Confronting Risks: The Nuclear Option

  • Originally, nuclear energy production was an abhorrence to environmental activists; however, recently high status green spokes-peoples have began to rethink nuclear power. (p.653)
  • Activists such as James Lovelock, a British atmospheric scientist, Steward Brand of the Whole Earth Catalog, Hugh Montefiore, director and founder of Friends of the earth, and Greenpeace founder Patrick Moore, have all recently endorsed nuclear power as a climate-friendly energy option. (p.653)
  • In 2006, Patrick Moore stated that “more than 600 coal-fired power plants in the US produce 36 percent of US emissions aka 10% of global emissions of CO2; the primary greenhouse gas responsible for climate change… Nuclear energy is the only large-scale cost-effective energy source that can reduce these emissions while continuing to satisfy a growing demand for power. And these days it can do so safely.” (p.653)
  • One argument for nuclear power discusses the contrast between the impacts on the climate by constructing nuclear power plants, and the impact from coal. Which nuclear power has the potential to replace. (p.653)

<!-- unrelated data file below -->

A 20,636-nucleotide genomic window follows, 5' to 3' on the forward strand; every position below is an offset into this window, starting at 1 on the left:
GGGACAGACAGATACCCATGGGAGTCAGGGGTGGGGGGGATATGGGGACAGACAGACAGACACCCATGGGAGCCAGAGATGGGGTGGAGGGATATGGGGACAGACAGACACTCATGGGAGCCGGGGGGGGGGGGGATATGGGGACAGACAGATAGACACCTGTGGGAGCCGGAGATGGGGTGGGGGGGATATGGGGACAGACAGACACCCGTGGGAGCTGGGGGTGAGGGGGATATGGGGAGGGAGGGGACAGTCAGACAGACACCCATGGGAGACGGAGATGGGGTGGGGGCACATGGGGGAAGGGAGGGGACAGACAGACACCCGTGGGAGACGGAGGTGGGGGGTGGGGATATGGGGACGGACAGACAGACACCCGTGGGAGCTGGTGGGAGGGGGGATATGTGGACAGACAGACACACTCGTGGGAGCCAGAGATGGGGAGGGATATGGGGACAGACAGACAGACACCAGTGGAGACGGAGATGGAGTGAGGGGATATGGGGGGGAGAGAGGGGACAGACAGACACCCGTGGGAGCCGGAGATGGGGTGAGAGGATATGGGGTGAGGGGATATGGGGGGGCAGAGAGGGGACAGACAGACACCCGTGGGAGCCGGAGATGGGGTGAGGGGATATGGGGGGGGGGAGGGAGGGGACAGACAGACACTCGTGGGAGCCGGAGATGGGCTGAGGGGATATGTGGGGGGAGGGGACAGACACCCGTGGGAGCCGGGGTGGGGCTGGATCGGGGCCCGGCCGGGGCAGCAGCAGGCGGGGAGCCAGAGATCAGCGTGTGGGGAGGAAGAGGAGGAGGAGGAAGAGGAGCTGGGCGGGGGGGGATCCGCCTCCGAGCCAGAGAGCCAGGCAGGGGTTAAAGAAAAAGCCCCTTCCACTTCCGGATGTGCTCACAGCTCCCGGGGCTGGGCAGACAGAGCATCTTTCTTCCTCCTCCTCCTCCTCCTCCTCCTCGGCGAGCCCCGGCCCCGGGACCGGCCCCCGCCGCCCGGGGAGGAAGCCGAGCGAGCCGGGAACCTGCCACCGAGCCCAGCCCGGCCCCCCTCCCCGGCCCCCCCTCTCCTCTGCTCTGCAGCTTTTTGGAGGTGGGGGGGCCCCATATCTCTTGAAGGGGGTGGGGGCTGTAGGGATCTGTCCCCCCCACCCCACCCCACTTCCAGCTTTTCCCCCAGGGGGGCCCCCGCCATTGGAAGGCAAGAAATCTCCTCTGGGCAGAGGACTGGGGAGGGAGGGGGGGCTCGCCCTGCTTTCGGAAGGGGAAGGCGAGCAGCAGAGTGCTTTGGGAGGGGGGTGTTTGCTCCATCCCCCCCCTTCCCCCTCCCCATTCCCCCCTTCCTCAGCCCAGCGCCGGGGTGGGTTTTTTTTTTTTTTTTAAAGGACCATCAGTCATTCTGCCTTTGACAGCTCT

• The real question is which is the lesser evil? With the continued use of coal for electrical generation there are bound to be catastrophic impacts on the climate; however, the risks of nuclear power are seen as worse but less likely to occur. (p.653)
  • Patrick Moore of Greenpeace claims that the inherent risks in nuclear energy have been overstated and that the risks associated with climate change have been understated. If proper risk analysis were to occur, he claims that expansion of nuclear power programs would be the more promising solution… (this claim is up for debate) (p.653)
  • For many people, especially in the US, taking climate change, and the impacts of it, more seriously would require rethinking on a fundamental level of the ways that humans today generate and use electricity. (p.653)
  • Some scientists estimate that cuts from emission levels in the 21st century will have to decrease 80-95% by 2050 in order to stabilize atmospheric concentrations of greenhouse gas levels that would prevent ‘dangerous anthropogenic interference with the climate system’… according to the 1992 UN Framework Convention on Climate Change. (p.653)

Resources:

Vanderheiden, Steve. “Confronting Risks: Regulatory Responsibility and Nuclear Energy.” Environmental Politics 20.5 (2011): 650-67. Print.

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